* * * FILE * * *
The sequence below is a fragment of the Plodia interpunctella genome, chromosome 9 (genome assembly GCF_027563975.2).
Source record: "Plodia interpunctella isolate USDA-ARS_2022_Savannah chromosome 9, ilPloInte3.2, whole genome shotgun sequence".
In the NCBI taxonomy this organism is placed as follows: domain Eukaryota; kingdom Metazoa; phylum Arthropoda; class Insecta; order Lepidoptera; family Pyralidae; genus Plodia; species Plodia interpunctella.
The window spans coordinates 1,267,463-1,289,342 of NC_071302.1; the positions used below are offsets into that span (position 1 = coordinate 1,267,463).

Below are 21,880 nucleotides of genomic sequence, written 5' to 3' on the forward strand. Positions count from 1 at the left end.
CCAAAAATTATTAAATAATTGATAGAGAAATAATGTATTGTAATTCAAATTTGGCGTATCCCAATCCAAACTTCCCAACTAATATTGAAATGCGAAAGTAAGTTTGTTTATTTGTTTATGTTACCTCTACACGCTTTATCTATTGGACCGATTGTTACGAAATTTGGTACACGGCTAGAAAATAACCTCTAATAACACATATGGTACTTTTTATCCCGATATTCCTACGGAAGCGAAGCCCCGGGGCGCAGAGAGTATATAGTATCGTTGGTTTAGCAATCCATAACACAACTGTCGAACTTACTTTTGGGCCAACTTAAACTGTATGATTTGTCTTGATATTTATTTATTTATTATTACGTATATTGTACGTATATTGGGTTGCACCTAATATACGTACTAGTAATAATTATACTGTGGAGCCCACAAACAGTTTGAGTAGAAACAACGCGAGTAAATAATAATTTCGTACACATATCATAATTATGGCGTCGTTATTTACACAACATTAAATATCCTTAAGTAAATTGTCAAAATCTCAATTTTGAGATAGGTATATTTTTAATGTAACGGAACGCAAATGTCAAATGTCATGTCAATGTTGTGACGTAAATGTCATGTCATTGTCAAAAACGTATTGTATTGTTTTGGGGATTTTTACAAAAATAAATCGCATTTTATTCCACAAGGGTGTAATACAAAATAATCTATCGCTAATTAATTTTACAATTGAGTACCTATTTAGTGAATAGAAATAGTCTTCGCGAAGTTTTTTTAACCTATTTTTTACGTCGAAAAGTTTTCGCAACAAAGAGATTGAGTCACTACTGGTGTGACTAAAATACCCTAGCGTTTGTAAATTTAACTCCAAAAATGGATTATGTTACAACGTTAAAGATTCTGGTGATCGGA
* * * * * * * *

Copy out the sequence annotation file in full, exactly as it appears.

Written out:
The sequence below is a fragment of the Plodia interpunctella genome, chromosome 9 (genome assembly GCF_027563975.2).
Source record: "Plodia interpunctella isolate USDA-ARS_2022_Savannah chromosome 9, ilPloInte3.2, whole genome shotgun sequence".
In the NCBI taxonomy this organism is placed as follows: domain Eukaryota; kingdom Metazoa; phylum Arthropoda; class Insecta; order Lepidoptera; family Pyralidae; genus Plodia; species Plodia interpunctella.
The window spans coordinates 1,267,463-1,289,342 of NC_071302.1; the positions used below are offsets into that span (position 1 = coordinate 1,267,463).

Below are 21,880 nucleotides of genomic sequence, written 5' to 3' on the forward strand. Positions count from 1 at the left end.
CCAAAAATTATTAAATAATTGATAGAGAAATAATGTATTGTAATTCAAATTTGGCGTATCCCAATCCAAACTTCCCAACTAATATTGAAATGCGAAAGTAAGTTTGTTTATTTGTTTATGTTACCTCTACACGCTTTATCTATTGGACCGATTGTTACGAAATTTGGTACACGGCTAGAAAATAACCTCTAATAACACATATGGTACTTTTTATCCCGATATTCCTACGGAAGCGAAGCCCCGGGGCGCAGAGAGTATATAGTATCGTTGGTTTAGCAATCCATAACACAACTGTCGAACTTACTTTTGGGCCAACTTAAACTGTATGATTTGTCTTGATATTTATTTATTTATTATTACGTATATTGTACGTATATTGGGTTGCACCTAATATACGTACTAGTAATAATTATACTGTGGAGCCCACAAACAGTTTGAGTAGAAACAACGCGAGTAAATAATAATTTCGTACACATATCATAATTATGGCGTCGTTATTTACACAACATTAAATATCCTTAAGTAAATTGTCAAAATCTCAATTTTGAGATAGGTATATTTTTAATGTAACGGAACGCAAATGTCAAATGTCATGTCAATGTTGTGACGTAAATGTCATGTCATTGTCAAAAACGTATTGTATTGTTTTGGGGATTTTTACAAAAATAAATCGCATTTTATTCCACAAGGGTGTAATACAAAATAATCTATCGCTAATTAATTTTACAATTGAGTACCTATTTAGTGAATAGAAATAGTCTTCGCGAAGTTTTTTTAACCTATTTTTTACGTCGAAAAGTTTTCGCAACAAAGAGATTGAGTCACTACTGGTGTGACTAAAATACCCTAGCGTTTGTAAATTTAACTCCAAAAATGGATTATGTTACAACGTTAAAGATTCTGGTGATCGGA